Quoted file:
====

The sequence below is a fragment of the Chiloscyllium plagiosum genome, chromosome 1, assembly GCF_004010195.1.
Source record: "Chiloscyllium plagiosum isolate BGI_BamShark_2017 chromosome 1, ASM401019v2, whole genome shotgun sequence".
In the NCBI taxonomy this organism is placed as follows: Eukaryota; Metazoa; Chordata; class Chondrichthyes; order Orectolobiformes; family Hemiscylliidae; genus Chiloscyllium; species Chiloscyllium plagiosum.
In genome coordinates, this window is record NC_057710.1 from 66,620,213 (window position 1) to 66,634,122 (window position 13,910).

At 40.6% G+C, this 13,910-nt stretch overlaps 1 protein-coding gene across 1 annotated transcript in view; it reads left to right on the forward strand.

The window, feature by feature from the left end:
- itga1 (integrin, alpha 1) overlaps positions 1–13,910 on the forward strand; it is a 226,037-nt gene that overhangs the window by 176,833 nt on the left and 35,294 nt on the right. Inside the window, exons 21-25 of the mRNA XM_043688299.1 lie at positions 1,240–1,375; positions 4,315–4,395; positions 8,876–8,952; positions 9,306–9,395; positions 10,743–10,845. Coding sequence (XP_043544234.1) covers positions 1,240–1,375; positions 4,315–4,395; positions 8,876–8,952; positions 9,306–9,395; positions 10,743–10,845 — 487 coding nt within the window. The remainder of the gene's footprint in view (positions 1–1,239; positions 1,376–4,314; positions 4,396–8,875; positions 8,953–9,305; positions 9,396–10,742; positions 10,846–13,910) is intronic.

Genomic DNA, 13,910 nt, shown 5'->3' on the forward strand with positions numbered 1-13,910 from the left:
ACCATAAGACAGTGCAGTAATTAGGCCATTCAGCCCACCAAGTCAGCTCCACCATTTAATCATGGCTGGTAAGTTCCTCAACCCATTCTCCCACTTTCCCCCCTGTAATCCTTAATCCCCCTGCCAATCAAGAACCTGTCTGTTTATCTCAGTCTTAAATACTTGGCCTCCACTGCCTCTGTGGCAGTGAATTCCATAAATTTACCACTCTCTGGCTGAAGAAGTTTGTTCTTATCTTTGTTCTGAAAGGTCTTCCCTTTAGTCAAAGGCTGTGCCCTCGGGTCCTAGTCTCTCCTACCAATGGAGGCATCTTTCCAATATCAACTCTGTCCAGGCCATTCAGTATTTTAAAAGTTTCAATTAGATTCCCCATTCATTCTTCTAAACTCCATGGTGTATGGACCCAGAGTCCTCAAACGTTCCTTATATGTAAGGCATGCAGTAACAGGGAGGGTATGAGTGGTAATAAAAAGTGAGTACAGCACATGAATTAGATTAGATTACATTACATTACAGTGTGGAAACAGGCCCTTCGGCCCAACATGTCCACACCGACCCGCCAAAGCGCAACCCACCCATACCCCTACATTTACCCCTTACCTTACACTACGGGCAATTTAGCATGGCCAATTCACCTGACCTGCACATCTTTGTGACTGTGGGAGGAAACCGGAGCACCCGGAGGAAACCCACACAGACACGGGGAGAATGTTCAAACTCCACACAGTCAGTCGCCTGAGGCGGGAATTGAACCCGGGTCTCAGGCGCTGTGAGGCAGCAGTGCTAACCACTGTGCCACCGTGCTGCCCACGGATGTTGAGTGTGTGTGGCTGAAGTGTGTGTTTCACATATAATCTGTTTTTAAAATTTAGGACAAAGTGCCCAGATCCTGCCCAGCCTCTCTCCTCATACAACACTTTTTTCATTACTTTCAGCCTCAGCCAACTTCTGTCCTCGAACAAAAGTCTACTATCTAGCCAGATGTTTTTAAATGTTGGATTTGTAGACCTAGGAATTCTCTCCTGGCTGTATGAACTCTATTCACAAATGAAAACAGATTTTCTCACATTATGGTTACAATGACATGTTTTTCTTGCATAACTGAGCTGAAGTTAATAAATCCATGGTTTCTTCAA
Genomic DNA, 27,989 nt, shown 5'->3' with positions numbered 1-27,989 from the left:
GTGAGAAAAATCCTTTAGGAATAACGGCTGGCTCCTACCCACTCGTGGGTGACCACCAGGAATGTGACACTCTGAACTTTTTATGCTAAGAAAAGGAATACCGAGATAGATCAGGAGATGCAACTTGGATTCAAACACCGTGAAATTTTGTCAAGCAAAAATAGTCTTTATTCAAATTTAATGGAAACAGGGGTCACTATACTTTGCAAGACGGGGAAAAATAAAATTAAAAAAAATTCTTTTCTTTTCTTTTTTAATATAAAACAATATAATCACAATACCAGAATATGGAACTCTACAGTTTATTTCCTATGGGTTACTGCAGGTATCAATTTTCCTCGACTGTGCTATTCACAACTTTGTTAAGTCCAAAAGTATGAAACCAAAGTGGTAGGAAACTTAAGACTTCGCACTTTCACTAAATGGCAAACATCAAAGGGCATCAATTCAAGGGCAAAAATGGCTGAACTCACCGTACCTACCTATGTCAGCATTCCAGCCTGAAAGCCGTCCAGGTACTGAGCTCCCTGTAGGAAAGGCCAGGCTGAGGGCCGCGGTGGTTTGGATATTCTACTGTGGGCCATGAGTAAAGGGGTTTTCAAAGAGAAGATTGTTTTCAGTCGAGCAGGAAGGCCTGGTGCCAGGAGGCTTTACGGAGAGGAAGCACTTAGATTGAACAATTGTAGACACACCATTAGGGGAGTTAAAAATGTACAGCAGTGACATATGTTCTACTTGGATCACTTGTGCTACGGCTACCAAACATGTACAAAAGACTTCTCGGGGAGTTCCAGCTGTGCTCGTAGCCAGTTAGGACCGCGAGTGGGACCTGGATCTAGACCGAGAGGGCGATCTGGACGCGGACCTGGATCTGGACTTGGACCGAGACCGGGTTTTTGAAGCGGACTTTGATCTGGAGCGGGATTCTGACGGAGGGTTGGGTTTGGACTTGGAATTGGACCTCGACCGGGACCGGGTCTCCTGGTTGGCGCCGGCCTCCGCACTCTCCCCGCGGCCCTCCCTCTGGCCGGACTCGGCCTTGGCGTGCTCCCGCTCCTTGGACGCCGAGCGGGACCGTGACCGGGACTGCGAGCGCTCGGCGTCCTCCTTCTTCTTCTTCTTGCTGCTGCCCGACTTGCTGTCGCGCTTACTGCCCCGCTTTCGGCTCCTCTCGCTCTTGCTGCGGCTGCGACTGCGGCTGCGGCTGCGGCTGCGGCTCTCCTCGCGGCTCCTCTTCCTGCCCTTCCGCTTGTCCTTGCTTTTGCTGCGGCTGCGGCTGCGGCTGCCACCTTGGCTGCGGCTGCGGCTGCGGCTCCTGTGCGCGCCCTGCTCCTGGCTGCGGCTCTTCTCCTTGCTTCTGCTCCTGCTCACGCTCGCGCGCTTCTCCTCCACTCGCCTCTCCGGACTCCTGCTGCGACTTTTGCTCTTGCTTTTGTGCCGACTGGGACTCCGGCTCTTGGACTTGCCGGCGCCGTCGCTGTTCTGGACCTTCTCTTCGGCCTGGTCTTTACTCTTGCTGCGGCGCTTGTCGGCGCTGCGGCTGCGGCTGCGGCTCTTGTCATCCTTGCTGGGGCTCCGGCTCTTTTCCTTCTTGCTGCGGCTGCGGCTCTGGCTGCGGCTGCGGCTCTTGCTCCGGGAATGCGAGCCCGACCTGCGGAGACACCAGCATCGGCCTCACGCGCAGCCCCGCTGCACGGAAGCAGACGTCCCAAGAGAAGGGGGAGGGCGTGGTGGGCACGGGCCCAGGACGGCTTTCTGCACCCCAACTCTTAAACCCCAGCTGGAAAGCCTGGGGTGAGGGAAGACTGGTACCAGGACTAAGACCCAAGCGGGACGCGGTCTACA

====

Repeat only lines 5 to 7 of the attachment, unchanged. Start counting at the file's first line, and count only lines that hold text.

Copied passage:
At 40.6% G+C, this 13,910-nt stretch overlaps 1 protein-coding gene across 1 annotated transcript in view; it reads left to right on the forward strand.

The window, feature by feature from the left end:
- itga1 (integrin, alpha 1) overlaps positions 1–13,910 on the forward strand; it is a 226,037-nt gene that overhangs the window by 176,833 nt on the left and 35,294 nt on the right. Inside the window, exons 21-25 of the mRNA XM_043688299.1 lie at positions 1,240–1,375; positions 4,315–4,395; positions 8,876–8,952; positions 9,306–9,395; positions 10,743–10,845. Coding sequence (XP_043544234.1) covers positions 1,240–1,375; positions 4,315–4,395; positions 8,876–8,952; positions 9,306–9,395; positions 10,743–10,845 — 487 coding nt within the window. The remainder of the gene's footprint in view (positions 1–1,239; positions 1,376–4,314; positions 4,396–8,875; positions 8,953–9,305; positions 9,396–10,742; positions 10,846–13,910) is intronic.